MODELLING [sic] AND SIMULATION OF JAMMING ATTACKS IN WLAN
Wireless local area networks (WLAN) are one of the most widely used technologies in our daily lives. Instead of being limited to the range of wired equipment, users can communicate freely. However, since wireless networks are based on communication within radio channels, WLANs are susceptible to malicious attempts to block the channel. One of the most frequently used attacks is a Denial of Service (DoS) attack known as a jamming attack. Jamming attacks interfere with the transmission channels by constantly sending useless packets in order to disturb the communication between legitimate nodes. In real wireless networks where users communicate constantly, a jamming attack can cause serious problems. Because of this, a study of jamming attacks and how to prevent them is necessary. In this thesis, the jamming attacks were simulated in WLAN using OPNET Modeler, in order to provide a better understanding of jamming attacks. This study will be helpful for future research and development of a practical, effective way to avoid jamming attacks. The objectives of this thesis were to simulate client-server and ad-hoc networks and different jammers; launch jamming attacks in order to test how much influence different jammers have in WLAN communications; and to compare the performances of different ad-hoc routing protocols.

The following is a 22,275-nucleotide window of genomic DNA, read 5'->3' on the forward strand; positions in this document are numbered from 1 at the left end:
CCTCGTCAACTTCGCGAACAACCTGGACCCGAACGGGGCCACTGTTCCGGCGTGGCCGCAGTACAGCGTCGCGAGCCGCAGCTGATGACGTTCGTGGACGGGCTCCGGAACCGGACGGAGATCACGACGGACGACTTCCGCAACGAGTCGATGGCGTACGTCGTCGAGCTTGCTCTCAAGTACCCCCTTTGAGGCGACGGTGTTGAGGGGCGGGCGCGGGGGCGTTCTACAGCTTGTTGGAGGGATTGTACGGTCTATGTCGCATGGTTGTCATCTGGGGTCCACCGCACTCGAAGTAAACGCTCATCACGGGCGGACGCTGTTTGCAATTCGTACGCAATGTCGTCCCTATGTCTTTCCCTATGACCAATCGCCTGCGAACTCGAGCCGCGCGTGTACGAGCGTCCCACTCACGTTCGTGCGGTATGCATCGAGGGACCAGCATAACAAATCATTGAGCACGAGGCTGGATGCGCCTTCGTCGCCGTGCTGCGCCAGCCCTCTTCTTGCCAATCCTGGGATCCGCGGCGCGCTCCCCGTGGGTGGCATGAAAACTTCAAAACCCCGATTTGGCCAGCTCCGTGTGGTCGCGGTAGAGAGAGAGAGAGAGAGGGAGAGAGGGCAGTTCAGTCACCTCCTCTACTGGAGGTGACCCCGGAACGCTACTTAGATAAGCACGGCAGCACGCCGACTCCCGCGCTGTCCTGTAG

Fu, Tian. (January 2012). MODELLING [sic] AND SIMULATION OF JAMMING ATTACKS IN WLAN (Master's Thesis, East Carolina University). Retrieved from the Scholarship. (http://hdl.handle.net/10342/3888.)
Fu, Tian. MODELLING [sic] AND SIMULATION OF JAMMING ATTACKS IN WLAN. Master's Thesis. East Carolina University, January 2012. The Scholarship. http://hdl.handle.net/10342/3888. October 23, 2020.
Fu, Tian, “MODELLING [sic] AND SIMULATION OF JAMMING ATTACKS IN WLAN” (Master's Thesis., East Carolina University, January 2012).
Fu, Tian. MODELLING [sic] AND SIMULATION OF JAMMING ATTACKS IN WLAN [Master's Thesis]. Greenville, NC: East Carolina University; January 2012.
East Carolina University